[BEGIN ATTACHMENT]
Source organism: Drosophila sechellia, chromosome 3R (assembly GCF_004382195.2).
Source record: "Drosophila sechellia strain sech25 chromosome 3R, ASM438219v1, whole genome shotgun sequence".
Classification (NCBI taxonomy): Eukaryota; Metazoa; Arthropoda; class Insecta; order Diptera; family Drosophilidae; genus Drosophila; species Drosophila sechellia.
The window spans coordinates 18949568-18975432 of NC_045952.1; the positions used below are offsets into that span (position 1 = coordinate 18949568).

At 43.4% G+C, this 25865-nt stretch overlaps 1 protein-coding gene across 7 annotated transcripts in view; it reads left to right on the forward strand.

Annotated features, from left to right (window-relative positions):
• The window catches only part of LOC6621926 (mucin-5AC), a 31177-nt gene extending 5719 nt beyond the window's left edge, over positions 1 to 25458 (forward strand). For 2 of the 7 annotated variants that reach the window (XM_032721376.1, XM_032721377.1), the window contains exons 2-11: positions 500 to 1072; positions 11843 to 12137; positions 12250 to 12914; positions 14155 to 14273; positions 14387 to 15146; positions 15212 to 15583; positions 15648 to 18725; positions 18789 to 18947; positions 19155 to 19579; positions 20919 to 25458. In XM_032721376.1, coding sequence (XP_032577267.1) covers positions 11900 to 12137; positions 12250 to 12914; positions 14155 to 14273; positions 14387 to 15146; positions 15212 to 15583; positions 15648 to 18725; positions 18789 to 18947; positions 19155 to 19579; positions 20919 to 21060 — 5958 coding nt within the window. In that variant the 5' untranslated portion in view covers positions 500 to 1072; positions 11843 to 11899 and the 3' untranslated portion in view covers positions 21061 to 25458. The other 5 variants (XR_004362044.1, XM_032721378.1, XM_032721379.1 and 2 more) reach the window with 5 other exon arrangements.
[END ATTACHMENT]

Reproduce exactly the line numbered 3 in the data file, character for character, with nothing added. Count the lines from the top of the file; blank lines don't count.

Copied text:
Classification (NCBI taxonomy): Eukaryota; Metazoa; Arthropoda; class Insecta; order Diptera; family Drosophilidae; genus Drosophila; species Drosophila sechellia.